Essay Question For Mitosis

Mitosis And Meiosis


Mitosis and Meiosis describes the way in which cells divide and reproduce. Cell reproduction is fundamental in understanding how species such as humans reproduce.

Mitosis

One of the ways in which cells reproduce is called Mitosis and it is a type of cell division, which means that a parent cell divides into two daughter cells. The process of mitosis is divided into four stages known as: prophase, metaphase, anaphase and telophase. Mitosis is a form of asexual reproduction used by single-celled organisms for reproduction, as well as being used for the growth of tissues, fibers and membranes. Mitosis is a process used in all organisms.

During the prophase, the membrane dissolves. In the metaphase proteins in the chromosome move the chromosome, placing it at the center of the cell. During the anaphase chromosomes are split and moved towards the end of the cell, the two portions of the cell are referred to as daughter chromosomes. During the final phase, telophase, the two chromosomes attach to their parent cell, and the previous stages are repeated- but in reverse. After the four stages are completed, a process known as cytokinesis takes place, in which the daughter chromosome becomes a daughter cell. Once this is complete two new cells are formed which are identical to the original parent cell.

Meiosis

Meiosis is a specific cell division that results in either a sperm or an egg, which carries one half of the chromosome found in the parent cell. There is only one main purpose to Meiosis, which is for sexual reproduction and the propagation of the species. This process occurs in humans, animals, plants and fungi. Like meiosis this procedure is also a multistage procedure.

The two phases of meiosis is called meiosis 1 and meiosis 2 and both stages have four sub-stages of their own. Meiosis 1 has phases consisting of prophase 1, metaphase 1, anaphase 1 and telophase 1. Likewise meiosis 2 has prophase 2, metaphase 2, anaphase 2 and telophase 2. In meiosis 1, a germ cells splits into two diploid cells and there is an exchange of genetic material, however the processes of meiosis 2 is similar to the process witnessed in mitosis

Scientists research these processes to find relationships within a cell’s structure and such knowledge can be applied in biomechanics and nanotechnology. It is hoped that a further understand of these processes can lead to better medical procedures and technology.

Previous IB Exam Essay Questions: Unit 7

Use these model essay question responses to prepare for essay questions on your in class tests, as well as the IB Examination, Paper 3. These questions have appeared on recent IB examinations, exactly as shown below. Following each question is the markscheme answer which was used to evaluate student answers on the examination paper.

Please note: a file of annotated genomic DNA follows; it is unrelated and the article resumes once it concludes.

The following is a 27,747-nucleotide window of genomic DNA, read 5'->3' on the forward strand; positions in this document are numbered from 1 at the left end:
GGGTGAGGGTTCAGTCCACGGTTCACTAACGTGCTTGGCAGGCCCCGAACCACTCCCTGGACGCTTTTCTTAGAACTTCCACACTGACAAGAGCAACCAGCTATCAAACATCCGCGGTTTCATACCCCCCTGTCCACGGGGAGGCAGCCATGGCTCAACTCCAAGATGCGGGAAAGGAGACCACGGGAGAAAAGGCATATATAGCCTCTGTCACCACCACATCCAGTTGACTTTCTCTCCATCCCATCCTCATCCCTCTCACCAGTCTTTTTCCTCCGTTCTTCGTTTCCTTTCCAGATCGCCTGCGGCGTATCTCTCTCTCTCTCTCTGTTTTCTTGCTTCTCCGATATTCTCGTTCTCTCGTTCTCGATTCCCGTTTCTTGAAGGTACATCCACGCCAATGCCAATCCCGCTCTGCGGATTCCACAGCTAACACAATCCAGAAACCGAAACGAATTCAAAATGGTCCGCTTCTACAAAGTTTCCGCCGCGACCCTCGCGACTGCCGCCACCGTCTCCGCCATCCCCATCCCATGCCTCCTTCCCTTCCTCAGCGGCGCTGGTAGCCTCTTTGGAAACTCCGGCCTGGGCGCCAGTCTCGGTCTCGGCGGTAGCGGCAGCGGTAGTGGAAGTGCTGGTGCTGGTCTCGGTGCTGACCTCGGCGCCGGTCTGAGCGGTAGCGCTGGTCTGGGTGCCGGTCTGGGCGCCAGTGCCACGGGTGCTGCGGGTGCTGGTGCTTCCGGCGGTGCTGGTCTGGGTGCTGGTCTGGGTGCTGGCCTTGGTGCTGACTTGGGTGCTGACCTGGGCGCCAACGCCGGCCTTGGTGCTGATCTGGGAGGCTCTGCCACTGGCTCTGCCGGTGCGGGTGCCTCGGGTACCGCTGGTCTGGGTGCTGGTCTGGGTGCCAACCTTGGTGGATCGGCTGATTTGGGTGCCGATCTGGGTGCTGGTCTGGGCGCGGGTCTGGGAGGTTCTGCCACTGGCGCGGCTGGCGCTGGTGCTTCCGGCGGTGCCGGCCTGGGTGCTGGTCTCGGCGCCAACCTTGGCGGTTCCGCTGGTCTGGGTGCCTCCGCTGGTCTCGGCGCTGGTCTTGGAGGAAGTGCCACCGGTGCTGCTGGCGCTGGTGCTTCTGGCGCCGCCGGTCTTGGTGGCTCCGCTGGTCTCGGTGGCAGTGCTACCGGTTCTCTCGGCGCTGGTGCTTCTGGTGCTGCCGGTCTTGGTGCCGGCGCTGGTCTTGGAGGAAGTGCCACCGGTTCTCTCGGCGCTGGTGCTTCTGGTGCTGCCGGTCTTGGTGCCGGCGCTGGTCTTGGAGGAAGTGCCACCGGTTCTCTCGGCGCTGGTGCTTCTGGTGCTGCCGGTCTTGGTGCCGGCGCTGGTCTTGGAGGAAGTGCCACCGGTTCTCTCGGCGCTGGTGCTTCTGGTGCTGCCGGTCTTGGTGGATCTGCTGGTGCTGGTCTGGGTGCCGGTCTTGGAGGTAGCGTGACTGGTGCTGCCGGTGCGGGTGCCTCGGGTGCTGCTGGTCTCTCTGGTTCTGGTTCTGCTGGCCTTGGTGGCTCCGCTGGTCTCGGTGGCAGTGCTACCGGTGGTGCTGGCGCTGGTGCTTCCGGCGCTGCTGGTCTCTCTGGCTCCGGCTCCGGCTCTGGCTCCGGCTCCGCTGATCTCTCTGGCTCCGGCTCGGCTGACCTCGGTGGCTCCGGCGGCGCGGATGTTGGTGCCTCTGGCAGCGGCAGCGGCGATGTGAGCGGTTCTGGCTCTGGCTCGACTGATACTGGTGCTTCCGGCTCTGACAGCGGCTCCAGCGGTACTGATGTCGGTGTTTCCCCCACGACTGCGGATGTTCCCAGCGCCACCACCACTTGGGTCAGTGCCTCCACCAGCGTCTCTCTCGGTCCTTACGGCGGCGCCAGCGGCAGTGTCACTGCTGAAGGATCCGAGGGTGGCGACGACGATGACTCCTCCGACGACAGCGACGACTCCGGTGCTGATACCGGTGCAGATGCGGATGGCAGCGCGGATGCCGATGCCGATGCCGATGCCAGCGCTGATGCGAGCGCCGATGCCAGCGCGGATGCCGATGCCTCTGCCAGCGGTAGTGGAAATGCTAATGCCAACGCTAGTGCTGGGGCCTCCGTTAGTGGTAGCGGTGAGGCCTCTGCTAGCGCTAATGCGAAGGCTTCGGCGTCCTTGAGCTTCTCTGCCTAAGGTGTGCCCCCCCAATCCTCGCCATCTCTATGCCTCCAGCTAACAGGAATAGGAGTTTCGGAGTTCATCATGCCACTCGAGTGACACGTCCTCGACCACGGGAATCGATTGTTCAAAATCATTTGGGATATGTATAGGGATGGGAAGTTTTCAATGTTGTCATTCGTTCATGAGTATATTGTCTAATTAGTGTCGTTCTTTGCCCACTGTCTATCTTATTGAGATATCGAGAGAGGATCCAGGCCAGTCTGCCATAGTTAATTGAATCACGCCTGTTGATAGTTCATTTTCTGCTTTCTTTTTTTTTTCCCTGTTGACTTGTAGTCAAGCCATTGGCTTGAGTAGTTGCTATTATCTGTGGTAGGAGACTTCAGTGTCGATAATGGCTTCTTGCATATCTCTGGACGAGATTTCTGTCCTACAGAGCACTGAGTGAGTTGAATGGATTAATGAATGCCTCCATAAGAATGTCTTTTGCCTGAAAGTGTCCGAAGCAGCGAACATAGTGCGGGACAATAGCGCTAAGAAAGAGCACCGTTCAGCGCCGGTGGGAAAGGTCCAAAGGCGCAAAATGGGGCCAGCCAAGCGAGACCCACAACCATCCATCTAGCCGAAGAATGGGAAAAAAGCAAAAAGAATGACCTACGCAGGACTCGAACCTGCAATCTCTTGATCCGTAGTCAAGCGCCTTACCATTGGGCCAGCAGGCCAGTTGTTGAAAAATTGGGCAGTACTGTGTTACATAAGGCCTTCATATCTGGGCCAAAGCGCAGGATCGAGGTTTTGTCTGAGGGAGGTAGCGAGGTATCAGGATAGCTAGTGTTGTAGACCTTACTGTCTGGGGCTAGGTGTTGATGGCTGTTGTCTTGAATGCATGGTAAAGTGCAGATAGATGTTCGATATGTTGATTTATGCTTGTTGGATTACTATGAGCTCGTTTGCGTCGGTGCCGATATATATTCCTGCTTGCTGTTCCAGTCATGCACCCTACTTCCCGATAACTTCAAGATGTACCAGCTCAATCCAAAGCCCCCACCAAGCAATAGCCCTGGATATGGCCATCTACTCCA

1. Define the terms gene and allele and explain how they differ.4 marks
  • gene is a heritable factor / unit of inheritance
  • gene is composed of DNA
  • gene controls a specific characteristic / codes for a polypeptide / protein
  • allele is a form of a gene
  • alleles of a gene occupy the same gene locus / same position on chromosome
  • alleles differ (from each other) by one / a small number of bases(s)/ base pair(s)

2. Describe the consequences of a base substitution mutation with regards to sickle cell anemia.7 marks

  • the sequence of nucleotide bases in DNA codes for the sequence of amino acids in proteins
  • DNA is transcribed into mRNA, which is translated into amino acids of protein
  • normal (ß chain) hemoglobin gene / DNA produces normal (ß chain) hemoglobin protein / amino acids
  • substitution= the replacement of one (or more) nucleotide base with another
  • caused by a copying mistake during DNA replication
  • as a result of a mutagen / X-rays / chemical / UV radiation / other mutagen
  • mutation in normal (ß chain) hemoglobin gene alters the sequence of nucleotide bases
  • normal nucleotide sequence = CTC altered to CAC
  • resulting in altered mRNA (GAG to GUG) during transcription
  • resulting in altered sequence of amino acids in (ß chain) hemoglobin protein (glutamic acid to valine) during translation
  • causing red blood cells to change shape / sickle under low oxygen conditions
  • causing sickle cells anemia when two copies of the mutated gene are inherited
  • producing a sickle cell carrier when one copy of the mutated gene is inherited
  • sickle cells anemia reduces oxygen flow to organs, leading to their deterioration

3. Outline the formation of chiasmata during crossing over.5 marks

Accept the points below in an appropriately annotated diagram.

  • crossing over/chiasmata formed during prophase I of meiosis;
  • pairing of homologous chromosomes/synapsis;
  • chromatids break (at same point); (do not accept chromatids overlap)
  • non-sister chromatids join up/swap/exchange alleles/parts;
  • X-shaped structure formed / chiasmata are X-shaped structures;
  • chiasma formed at position where crossing over occurred;
  • chiasmata become visible when homologous chromosomes unpair;
  • chiasma holds homologous chromosomes together (until anaphase); 5 max